Getting an agent. The book never got published, but the agent’s feedback was amazing. It was great to hear words from someone in the industry actually criticizing my manuscript and telling me what he didn’t like. He was very kind, but made it clear there were issues with the manuscript. Like I said, it didn’t get published. The next one did though.

If you could go anywhere in the world to start writing your next book, where would that be and why?

The Azores Islands. Have you SEEN pictures of that place? Afternoons in the mountains, daytimes on the beach, evenings drinking wine and dancing at plazas lining the coast. Simply amazing. Also, it was in the game Indiana Jones and the Fate of Atlantis, which has to be one of my favorite stories of all time.

Oh, and as far as how it would impact my writing? My creativity flows from inspiration, and I can’t be inspired if I’m in the same play all day.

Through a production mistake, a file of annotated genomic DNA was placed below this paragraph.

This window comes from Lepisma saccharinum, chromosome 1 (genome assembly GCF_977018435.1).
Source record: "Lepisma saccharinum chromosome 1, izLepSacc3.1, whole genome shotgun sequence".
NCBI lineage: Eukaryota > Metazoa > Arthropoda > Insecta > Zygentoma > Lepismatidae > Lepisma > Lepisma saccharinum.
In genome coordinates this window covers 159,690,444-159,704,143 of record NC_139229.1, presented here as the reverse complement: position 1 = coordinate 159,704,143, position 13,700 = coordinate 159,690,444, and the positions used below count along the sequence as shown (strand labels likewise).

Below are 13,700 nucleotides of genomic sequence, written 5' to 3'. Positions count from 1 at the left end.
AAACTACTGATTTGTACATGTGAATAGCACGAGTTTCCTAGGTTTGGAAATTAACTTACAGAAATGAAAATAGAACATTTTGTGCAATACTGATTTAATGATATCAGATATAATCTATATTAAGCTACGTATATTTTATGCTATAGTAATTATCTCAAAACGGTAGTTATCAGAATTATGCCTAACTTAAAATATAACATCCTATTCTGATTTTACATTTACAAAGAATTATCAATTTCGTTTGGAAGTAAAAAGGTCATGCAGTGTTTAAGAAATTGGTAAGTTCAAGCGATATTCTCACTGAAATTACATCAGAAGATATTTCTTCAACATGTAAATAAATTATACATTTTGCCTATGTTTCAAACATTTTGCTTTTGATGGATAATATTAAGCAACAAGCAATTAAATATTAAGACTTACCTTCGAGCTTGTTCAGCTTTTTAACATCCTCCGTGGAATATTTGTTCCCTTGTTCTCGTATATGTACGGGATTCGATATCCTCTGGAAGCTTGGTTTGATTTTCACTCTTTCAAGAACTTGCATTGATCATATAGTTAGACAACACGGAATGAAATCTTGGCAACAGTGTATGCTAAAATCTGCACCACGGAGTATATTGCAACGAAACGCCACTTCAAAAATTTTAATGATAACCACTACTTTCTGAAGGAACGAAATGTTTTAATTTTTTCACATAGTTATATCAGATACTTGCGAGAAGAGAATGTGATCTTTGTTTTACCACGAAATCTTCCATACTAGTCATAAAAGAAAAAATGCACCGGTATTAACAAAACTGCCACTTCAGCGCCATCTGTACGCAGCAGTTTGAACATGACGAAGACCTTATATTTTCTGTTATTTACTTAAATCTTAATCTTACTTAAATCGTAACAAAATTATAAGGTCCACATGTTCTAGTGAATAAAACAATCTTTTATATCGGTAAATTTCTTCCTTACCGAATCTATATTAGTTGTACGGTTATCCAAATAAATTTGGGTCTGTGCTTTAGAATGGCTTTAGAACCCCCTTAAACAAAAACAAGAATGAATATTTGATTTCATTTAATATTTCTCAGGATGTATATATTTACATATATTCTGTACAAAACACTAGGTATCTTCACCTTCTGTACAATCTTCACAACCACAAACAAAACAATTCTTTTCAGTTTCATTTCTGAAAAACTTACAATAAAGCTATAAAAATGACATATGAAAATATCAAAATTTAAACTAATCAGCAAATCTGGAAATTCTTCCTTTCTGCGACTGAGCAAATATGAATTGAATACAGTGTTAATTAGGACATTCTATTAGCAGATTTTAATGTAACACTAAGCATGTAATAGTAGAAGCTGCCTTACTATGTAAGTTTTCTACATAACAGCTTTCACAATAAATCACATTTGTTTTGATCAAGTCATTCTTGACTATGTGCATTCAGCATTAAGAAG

If you had 4 hours of extra time today, what would you do?

Dear heavens, I’d edit book 3 of my series even more to get it ready for publication.

Where would you like to set a story that you haven’t done yet?

South America. I vaguely alluded to it in my side project, AN ENGLISHMAN FROM MEXICO, but I’ve never really set a whole story there. Back to your present book, FLOOR 21, how did you publish it?

This goes back almost two years ago now, when I wrote a five page short chapter for National Novel Writing Month. The response was so great that I took that short treatment and wrote out the whole novel, then submitted it to the Amazon Scout competition. Ended up winning in March of 2015 and receiving my contract, and they did a month long buildup to the launch in June of that year. I’ve been really happy with the strength of the sales over the past year and don’t regret a thing about publishing with them.